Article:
Mozilla disclosure comes mere days after Ring reaches $5.8 million settlement with the FTC for other privacy issues

(SAN FRANCISCO, CA | TUESDAY, JUNE 6, 2023) -- Today, Mozilla is publicizing a security vulnerability in Amazon’s Ring Wireless Video Doorbell. Mozilla shared the vulnerability with Amazon over 90 days ago, but Amazon has yet to address the issue. Now, per industry standards, Mozilla is sharing its findings publicly to alert Ring Doorbell users and to further pressure Amazon to take action.

Following a penetration test of the Ring Doorbell conducted in October-November 2022, Mozilla and collaborator Cure53 determined that the device is vulnerable to Wi-Fi deauthentication attacks. Bad actors can leverage these weaknesses to disconnect the device from the internet using easily-accessible tools.

As a result, those bad actors could take the doorbell offline and then have their activities go unrecorded — undermining the product’s core purpose. Even after the doorbell is reconnected to the internet, a user will receive no alert about the attack.

Mozilla’s disclosure comes just days after Ring’s $5.8 million settlement with the Federal Trade Commission (FTC) over other serious privacy and security issues. The FTC found that “Ring’s poor privacy and lax security let employees spy on customers through their cameras, including those in their bedrooms or bathrooms, and made customers' videos, including videos of kids, vulnerable to online attackers.”

Says Ashley Boyd, VP of Global Advocacy at Mozilla: “More than 10 million Americans have a Ring Doorbell. That prevalence comes with real responsibility — like ensuring strong security and swiftly addressing any vulnerabilities. We’re concerned that Amazon hasn’t taken action based on our research findings using industry-standard methods. And as always, we encourage consumers to prioritize privacy and security when shopping for connected products.”

More than 10 million Americans have a Ring Doorbell. That prevalence comes with real responsibility — like ensuring strong security and swiftly addressing any vulnerabilities.

Ashley Boyd, VP Global Advocacy, Mozilla

Says Misha Rykov, Research Associate at Mozilla: “Mozilla shared Ring’s vulnerability — and its solutions — with Amazon, but they haven’t taken any steps to fix it. That’s why Mozilla is speaking up. Consumers deserve to know about vulnerabilities in the products they use, especially ones that are meant to protect their homes.”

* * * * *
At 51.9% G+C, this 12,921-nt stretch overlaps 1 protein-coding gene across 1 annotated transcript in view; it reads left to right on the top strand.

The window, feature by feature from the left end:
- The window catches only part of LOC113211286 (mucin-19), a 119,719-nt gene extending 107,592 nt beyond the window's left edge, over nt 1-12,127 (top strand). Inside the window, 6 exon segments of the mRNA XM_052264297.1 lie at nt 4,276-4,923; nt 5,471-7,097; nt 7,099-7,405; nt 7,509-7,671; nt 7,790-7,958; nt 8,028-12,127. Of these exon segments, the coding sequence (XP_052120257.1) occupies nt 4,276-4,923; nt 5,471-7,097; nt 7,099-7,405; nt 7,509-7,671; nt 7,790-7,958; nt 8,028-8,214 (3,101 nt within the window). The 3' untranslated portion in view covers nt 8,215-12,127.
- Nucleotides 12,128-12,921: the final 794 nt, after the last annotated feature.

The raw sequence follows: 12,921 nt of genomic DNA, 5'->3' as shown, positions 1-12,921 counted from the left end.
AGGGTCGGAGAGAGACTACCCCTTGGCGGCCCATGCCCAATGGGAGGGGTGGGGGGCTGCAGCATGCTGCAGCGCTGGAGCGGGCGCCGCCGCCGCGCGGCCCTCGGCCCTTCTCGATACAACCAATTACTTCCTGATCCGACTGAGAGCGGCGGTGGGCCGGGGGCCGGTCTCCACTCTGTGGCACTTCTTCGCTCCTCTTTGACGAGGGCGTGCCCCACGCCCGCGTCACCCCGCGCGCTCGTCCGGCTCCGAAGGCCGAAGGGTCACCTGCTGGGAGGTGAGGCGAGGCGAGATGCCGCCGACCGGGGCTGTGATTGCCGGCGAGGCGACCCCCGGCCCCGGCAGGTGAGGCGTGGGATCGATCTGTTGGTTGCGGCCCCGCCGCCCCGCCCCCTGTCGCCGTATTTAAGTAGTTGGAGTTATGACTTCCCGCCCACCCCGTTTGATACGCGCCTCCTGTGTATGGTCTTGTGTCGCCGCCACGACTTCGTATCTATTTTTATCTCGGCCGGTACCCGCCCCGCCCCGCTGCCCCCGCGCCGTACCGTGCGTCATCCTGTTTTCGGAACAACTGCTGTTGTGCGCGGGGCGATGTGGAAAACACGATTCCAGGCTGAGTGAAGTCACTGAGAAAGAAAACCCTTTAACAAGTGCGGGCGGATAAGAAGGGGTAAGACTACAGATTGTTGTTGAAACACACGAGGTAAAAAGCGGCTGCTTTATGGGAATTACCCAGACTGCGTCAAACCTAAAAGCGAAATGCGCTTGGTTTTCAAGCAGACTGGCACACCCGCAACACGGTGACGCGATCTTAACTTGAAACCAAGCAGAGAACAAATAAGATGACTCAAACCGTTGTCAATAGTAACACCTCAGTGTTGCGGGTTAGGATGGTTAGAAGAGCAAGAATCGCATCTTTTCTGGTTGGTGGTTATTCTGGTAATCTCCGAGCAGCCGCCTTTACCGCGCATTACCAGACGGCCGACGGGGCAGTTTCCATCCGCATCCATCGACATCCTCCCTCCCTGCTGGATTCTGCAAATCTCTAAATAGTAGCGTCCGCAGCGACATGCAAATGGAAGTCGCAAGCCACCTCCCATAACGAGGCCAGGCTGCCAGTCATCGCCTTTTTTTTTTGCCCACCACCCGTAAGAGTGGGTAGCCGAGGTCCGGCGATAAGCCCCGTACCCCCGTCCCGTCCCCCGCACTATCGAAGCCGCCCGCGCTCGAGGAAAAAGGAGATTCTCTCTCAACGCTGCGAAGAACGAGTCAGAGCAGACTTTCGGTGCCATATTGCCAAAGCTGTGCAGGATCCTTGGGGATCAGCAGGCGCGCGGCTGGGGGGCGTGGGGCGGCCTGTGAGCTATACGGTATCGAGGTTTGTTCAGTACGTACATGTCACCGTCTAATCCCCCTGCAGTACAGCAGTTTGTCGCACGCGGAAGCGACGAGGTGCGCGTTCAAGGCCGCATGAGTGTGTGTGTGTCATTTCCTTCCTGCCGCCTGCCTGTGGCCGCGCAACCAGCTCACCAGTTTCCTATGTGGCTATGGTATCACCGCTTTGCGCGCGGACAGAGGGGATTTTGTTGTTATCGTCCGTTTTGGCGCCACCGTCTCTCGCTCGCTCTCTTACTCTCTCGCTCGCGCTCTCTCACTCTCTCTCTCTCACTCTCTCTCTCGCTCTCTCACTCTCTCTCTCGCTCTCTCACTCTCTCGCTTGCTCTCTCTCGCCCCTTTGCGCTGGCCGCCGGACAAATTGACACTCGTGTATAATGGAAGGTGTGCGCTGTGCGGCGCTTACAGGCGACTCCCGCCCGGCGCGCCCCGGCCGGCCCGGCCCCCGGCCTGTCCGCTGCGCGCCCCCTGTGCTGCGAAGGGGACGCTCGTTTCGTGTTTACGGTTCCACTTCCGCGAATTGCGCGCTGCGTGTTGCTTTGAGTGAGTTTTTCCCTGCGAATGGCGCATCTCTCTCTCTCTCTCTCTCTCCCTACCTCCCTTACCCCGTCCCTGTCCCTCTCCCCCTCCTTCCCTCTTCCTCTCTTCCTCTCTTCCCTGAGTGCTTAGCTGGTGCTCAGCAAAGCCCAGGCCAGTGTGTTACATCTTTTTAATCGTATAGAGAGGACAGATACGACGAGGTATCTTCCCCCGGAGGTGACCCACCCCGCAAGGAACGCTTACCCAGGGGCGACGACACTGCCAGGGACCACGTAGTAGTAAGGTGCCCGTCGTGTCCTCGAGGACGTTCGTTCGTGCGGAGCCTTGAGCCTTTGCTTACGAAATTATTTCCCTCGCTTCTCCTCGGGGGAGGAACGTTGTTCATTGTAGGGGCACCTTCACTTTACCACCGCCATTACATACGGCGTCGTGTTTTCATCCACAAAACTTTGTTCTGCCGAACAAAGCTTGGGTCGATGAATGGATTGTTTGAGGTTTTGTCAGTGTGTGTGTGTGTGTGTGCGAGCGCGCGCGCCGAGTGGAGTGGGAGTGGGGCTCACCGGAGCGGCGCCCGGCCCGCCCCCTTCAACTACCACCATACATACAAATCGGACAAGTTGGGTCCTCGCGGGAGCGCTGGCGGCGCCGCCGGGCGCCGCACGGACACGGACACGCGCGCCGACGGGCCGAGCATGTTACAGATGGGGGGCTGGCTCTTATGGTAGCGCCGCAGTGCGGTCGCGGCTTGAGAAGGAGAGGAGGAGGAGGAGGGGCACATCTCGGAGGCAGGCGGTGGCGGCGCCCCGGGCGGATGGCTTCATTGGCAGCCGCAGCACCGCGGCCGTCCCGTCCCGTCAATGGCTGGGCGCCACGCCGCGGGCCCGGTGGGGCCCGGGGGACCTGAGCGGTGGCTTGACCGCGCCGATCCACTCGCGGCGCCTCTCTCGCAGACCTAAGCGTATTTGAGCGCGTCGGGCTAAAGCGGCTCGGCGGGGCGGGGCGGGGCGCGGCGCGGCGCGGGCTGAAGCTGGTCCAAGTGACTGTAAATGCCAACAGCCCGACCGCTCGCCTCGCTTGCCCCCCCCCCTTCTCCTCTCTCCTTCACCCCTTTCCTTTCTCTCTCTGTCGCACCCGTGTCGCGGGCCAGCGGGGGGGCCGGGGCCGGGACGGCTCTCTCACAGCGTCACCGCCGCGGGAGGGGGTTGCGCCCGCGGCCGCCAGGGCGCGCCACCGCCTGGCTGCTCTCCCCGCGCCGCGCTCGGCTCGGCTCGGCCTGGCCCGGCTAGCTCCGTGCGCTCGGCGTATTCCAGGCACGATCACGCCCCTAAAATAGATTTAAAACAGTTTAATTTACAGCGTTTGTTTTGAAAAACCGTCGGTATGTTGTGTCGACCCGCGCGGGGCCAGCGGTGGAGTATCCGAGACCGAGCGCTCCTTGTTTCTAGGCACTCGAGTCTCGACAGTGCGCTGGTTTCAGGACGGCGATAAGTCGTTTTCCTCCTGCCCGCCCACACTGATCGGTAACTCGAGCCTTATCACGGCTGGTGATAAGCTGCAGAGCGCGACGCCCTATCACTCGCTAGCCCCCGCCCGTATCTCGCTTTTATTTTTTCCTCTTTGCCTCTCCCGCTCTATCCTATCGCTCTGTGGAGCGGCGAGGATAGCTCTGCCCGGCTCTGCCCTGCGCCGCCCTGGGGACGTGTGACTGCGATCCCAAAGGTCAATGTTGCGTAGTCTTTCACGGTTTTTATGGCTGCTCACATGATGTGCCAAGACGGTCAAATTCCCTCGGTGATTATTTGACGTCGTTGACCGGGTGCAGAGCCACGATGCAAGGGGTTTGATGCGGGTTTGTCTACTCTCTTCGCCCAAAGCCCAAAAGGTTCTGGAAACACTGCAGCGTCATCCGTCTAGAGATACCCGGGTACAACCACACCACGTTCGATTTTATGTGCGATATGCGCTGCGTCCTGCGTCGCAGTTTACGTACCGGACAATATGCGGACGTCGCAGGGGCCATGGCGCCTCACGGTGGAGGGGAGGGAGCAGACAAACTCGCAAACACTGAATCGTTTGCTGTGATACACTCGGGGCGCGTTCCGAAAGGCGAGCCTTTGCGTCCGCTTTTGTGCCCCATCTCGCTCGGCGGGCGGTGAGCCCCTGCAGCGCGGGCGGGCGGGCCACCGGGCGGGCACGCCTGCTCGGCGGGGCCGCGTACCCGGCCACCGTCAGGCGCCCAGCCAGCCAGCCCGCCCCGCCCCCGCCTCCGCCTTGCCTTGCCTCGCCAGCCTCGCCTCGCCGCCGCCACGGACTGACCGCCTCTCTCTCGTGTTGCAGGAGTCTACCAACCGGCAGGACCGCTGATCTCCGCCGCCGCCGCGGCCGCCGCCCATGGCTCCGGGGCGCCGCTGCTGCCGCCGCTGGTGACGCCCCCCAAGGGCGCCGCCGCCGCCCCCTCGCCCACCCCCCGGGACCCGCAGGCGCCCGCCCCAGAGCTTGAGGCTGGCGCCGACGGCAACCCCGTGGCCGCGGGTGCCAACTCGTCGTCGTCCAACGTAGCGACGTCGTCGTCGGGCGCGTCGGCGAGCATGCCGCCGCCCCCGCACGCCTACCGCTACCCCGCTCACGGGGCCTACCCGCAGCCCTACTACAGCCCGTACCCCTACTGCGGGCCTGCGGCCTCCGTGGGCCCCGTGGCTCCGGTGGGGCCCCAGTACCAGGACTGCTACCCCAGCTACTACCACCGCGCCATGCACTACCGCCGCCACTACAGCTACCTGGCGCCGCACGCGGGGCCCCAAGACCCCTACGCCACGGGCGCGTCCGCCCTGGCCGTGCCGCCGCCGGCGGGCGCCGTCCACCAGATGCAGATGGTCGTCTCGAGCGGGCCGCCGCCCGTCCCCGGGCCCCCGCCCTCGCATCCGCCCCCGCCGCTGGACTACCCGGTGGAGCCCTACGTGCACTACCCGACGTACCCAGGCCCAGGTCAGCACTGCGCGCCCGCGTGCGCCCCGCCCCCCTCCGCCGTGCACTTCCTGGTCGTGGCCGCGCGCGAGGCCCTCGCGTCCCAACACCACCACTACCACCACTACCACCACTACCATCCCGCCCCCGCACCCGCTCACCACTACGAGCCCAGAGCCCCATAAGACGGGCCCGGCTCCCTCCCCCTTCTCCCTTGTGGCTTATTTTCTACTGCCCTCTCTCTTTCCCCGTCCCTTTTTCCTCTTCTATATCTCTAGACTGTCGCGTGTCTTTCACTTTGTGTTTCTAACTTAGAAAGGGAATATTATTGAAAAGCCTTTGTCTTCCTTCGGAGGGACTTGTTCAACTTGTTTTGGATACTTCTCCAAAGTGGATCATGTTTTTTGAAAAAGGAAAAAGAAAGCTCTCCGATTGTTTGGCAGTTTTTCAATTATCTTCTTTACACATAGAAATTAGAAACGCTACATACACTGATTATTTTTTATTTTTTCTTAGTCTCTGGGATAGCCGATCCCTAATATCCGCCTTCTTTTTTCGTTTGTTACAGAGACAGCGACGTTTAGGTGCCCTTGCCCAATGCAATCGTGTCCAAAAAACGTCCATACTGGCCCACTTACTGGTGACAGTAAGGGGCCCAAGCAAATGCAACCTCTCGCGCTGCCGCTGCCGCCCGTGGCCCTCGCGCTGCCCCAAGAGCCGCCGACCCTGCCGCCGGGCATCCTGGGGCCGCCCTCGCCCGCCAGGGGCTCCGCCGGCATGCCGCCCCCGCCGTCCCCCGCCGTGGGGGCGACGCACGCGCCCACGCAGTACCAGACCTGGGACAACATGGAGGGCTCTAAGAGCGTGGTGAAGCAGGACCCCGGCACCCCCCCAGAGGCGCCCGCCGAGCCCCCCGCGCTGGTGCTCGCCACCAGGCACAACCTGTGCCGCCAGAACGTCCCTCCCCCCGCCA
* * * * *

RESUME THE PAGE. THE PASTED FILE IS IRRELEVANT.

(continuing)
To conduct the penetration test, Mozilla and Cure53 solely relied on publicly-available online material and on the product itself. We also carried out a battery of other tests on areas like encryption, security updates, and passwords. While we found no high-impact vulnerabilities beyond this one, Mozilla has long been a critic of Ring Doorbell’s privacy practices, collaborations with law enforcement, and harmful impact on communities that are already heavily surveilled.

In addition to identifying this vulnerability, Mozilla and Cure53 have also shared suggested fixes with Amazon. These entail:

  • Improving the security of the device by negating the potential for Wi-Fi deauth attacks. Specifically, this can be accomplished by supporting Wi-Fi standards such as 802.11w and WPA334. (This mitigation will only be achieved if both the device and access point (AP) support these standards.)
  • Alternatively, the device should integrate a fallback mechanism. In this regard, an effective solution would be to ignore deauth frames when the frequency appears unusual.
  • Lastly, the device could store the date and time of offline alerts, then notify the user concerning these when the device is back online.

The penetration test was part of Mozilla’s *Privacy Not Included initiative, a buyer’s guide that helps consumers shop smart — and safe — for products that connect to the internet. Over the past six years, *Privacy Not Included has reviewed more than 100 apps and 300 internet-connected devices.

Press contact:

Kevin Zawacki | [email protected] | +1 (914) 837-4333